Figure 2 shows use of carbon substrates by skin bacteria. Here, we include all forms of use, including hydrolysis and fermentation. A wide range of carbon substrates are consumed by multiple skin taxa. This is particularly true of amino acids, with > 50% of the amino acids in our database used by > 70% of abundant skin taxa. Rates of use of monosaccharides and organic acids are lower, but still appreciable, with ~ 40% used by > 70% of abundant skin taxa. Use of alcohols and oligosaccharides/polysaccharides is less widely distributed, with 22% of oligosaccharides and no (0%) alcohols used by > 70% of abundant taxa. Of the carbon compounds considered, the substrates used most often by abundant taxa are glutamate (95%), asparagine (95%), valerate (92%), and glucose (91%).Footnote 1 The substrates used least are gelatin (3%), urea (17%), and xylitol (17%).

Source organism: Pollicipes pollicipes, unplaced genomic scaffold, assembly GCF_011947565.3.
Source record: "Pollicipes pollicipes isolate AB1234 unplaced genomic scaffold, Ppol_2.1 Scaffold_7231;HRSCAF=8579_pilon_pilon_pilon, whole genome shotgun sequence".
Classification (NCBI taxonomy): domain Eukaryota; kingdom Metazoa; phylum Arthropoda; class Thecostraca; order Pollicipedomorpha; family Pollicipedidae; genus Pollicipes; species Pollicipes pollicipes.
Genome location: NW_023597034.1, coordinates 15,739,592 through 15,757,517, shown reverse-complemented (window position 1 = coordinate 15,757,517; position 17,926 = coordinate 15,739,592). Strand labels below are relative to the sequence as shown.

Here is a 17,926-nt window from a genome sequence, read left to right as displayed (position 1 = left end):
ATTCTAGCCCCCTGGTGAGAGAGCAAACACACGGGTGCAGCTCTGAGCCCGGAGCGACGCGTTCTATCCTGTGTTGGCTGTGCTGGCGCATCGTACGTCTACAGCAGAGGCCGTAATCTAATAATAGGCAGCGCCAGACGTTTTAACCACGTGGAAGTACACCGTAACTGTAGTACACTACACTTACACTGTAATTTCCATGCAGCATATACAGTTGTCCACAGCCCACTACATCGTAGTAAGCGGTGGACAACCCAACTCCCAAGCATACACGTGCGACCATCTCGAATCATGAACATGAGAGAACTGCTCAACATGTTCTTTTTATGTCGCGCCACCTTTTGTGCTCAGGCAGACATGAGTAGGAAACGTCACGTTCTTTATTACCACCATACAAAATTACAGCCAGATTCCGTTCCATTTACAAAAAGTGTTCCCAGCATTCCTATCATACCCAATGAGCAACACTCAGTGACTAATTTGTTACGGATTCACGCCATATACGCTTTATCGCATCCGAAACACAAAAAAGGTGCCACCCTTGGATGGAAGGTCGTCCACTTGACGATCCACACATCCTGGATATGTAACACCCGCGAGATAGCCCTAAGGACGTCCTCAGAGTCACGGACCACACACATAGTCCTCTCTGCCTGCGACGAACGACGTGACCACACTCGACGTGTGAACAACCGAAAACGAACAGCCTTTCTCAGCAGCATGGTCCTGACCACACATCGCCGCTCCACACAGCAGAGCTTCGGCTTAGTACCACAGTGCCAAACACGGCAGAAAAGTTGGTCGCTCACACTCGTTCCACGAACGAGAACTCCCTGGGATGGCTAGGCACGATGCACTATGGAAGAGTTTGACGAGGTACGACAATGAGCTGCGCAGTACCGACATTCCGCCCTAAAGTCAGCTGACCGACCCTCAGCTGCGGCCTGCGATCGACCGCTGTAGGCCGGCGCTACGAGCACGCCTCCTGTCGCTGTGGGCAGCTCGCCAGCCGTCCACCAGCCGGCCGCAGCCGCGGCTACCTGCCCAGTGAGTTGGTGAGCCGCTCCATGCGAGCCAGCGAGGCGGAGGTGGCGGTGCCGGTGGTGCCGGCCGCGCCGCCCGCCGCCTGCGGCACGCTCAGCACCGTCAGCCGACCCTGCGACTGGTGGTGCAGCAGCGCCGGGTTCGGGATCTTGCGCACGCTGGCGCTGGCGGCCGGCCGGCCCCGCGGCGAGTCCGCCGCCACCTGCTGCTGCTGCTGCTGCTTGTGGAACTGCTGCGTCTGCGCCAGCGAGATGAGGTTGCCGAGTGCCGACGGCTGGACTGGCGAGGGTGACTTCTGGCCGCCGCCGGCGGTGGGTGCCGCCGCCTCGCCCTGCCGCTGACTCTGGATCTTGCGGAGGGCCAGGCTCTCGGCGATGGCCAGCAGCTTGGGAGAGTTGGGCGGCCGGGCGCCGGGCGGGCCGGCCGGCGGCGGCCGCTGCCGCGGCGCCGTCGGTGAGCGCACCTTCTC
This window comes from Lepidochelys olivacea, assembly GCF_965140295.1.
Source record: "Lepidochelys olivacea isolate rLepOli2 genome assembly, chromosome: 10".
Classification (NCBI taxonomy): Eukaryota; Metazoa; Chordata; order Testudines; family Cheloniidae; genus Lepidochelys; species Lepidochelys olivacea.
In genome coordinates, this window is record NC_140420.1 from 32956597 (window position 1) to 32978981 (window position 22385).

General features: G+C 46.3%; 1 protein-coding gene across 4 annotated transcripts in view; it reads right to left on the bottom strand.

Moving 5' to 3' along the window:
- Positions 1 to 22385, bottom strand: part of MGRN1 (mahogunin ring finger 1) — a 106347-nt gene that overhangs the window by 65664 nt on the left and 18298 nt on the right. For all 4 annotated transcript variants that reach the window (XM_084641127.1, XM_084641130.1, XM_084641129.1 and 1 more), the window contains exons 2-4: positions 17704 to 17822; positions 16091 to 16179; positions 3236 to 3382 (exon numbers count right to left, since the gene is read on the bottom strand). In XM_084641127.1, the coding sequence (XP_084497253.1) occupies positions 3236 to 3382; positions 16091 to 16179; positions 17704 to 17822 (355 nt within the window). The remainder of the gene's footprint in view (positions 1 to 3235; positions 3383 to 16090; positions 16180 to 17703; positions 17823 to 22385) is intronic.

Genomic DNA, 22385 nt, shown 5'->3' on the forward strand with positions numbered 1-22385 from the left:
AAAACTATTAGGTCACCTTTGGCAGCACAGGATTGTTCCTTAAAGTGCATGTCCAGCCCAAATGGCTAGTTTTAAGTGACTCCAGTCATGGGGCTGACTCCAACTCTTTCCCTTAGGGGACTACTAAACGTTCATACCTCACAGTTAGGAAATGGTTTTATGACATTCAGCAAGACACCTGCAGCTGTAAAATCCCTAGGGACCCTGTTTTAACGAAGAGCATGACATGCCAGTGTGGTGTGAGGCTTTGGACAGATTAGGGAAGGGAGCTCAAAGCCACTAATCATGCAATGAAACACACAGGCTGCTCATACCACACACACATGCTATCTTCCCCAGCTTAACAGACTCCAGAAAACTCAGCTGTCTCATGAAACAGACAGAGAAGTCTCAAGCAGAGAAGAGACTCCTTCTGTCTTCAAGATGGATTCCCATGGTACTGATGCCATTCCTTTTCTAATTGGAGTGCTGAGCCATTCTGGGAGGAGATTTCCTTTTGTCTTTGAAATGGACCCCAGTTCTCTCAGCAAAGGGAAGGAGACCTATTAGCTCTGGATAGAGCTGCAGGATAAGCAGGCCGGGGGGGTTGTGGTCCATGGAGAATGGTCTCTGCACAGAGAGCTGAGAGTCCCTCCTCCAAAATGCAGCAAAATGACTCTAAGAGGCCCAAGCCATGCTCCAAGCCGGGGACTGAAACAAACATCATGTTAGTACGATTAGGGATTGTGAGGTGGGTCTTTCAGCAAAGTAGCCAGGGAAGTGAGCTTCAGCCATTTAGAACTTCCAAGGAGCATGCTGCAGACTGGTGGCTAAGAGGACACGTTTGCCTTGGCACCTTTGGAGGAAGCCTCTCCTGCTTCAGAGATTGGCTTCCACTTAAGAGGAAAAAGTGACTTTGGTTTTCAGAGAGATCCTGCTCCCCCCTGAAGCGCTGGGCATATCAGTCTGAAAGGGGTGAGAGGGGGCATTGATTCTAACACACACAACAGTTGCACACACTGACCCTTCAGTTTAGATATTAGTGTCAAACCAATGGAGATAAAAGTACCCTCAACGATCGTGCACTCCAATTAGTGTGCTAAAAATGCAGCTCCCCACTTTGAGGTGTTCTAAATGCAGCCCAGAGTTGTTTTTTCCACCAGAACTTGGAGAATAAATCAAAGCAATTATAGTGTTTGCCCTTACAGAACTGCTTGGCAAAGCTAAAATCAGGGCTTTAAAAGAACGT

Comparing abundant versus rare skin bacteria, abundant taxa are more likely to use amino and organic acids. Eight amino acids (alanine, asparagine, aspartate, glutamate, glycine, leucine, proline, and serine; see Additional file 1: Supplemental Information II Table S2.3) are used more by abundant microbes than by the skin community as whole. Similarly, nine organic acids (acetate, citrate, formate, gluconate, malate, malonate, pyruvate, succinate, and valerate; see Additional file 1: Supplemental Information II Table S2.3) are used more by abundant microbes. For both amino acids and organic acids, all significant differences indicate that abundant skin taxa use these compounds more than skin taxa as a whole. Differences in consumption of other compounds, including alcohols and saccharides, are less biased toward overuse by abundant species. Indeed, two complex sugars (xylose and cellobiose) are used less by abundant taxa. Glucose, a simple sugar, on the other hand, is used more by abundant taxa (see Additional file 1: Supplemental Information II Table S2.3).